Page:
January 21, 2019
Which Zone of Housing is Most Costly For Homeowners?
Zoning ordinances are a standard feature of American real estate markets. These are sets of laws that set aside for particular use certain swaths of land based on a number of considerations. A given municipality may be divided between an industrial zone, a retail business zone, a housing zone allowing multifamily units, a single-family housing zone with a minimum lot size, and a rural zone where lot sizes are large and agricultural business is permitted. For the most part, a homebuyer won’t want to live in a home on industrial or retail-zoned property. Rather, a homebuyer should be looking at one of the three major housing zones: urban, suburban, and rural.
The character and nature of these zones—as well as how much one will need to pay to live in a home within a given zone—will depend in large part on which municipality one is regarding, as zoning is nothing if not locality-based.
Yet there are overall averages that we can take into account.
One wouldn’t be alone in assuming that direct housing costs tend to be higher in an urban-zoned area. But this assumption is based upon a generalization usually located in often-discussed costs of housing in New York City, San Francisco, Washington D.C., and the like. The fact of the matter is that the average cost of housing in a suburban area is more expensive—even if just slightly—than in the average urban area. (Of course this doesn’t take into account other costs, which do indeed push the urban zone higher than the suburban in terms of raw cost of living.)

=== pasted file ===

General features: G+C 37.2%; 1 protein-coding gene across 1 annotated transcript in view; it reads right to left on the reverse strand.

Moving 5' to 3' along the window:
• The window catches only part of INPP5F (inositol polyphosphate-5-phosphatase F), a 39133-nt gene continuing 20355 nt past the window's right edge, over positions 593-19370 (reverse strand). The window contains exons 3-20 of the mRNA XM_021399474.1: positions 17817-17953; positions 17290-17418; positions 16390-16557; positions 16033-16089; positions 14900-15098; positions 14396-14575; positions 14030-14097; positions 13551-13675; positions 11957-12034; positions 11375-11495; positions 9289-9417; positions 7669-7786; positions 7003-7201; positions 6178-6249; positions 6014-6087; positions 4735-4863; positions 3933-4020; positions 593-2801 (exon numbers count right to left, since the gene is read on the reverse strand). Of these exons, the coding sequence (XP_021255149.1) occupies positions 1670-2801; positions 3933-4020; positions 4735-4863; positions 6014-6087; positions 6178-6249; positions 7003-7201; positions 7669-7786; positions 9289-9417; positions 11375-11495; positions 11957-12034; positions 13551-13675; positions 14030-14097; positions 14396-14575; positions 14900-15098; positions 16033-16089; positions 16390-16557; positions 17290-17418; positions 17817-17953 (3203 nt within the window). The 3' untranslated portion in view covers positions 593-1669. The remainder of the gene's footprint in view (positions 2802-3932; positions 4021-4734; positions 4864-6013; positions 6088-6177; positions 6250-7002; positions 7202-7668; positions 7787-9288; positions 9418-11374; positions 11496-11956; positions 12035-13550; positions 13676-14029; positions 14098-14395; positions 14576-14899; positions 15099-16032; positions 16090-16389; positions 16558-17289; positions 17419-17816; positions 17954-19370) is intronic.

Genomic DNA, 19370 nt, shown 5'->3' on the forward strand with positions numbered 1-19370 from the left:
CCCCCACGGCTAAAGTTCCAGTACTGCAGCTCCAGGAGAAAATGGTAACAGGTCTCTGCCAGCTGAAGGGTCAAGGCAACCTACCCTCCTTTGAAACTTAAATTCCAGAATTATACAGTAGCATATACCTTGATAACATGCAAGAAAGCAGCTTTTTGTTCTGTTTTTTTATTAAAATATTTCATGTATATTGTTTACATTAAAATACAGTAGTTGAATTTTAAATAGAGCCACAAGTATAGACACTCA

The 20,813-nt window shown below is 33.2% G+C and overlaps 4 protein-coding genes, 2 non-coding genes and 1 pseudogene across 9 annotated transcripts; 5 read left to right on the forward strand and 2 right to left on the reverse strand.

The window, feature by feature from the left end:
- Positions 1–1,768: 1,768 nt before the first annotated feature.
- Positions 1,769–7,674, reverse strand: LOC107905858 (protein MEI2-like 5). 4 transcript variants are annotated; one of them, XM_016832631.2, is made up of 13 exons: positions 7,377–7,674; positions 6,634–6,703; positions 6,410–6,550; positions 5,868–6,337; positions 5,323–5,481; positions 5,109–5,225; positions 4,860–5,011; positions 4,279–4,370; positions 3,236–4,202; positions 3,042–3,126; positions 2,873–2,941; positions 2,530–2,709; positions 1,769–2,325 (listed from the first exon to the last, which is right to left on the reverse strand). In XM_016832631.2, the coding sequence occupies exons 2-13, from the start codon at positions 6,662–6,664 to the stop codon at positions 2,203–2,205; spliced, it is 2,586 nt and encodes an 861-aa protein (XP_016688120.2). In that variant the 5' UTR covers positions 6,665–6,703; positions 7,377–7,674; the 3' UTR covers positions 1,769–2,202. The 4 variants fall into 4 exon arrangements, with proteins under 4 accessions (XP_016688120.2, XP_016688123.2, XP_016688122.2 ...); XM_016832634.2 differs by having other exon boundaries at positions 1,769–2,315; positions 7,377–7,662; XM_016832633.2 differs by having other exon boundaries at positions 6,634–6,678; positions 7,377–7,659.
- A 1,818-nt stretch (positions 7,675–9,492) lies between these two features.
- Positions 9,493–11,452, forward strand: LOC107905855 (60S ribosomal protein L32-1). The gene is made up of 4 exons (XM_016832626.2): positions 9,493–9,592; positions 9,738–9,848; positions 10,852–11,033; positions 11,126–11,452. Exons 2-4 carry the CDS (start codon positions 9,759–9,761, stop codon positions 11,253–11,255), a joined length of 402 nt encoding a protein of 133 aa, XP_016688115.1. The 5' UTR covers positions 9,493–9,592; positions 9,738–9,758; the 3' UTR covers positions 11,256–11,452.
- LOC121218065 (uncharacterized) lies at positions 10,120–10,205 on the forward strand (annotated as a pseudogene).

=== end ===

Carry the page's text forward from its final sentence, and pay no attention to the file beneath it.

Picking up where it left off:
Overall, the cost of housing per square foot is by far cheapest in rural zones. But of course, you can’t count on all the creature comforts there. There are rural areas that still lack modern plumbing, for example, because of the raw expense-to-use ratio of supplying it.
Once a buyer has found that perfect home for their budget—whether urban, suburban, or rural—we here at Topouzis & Associates, P.C. stand ready to help in the conveying and purchasing title clear of judgments and defects. And we help our clients put into place a good policy of title insurance—another “must” in the process—to make certain. Contact us if you’d like us to do this for you.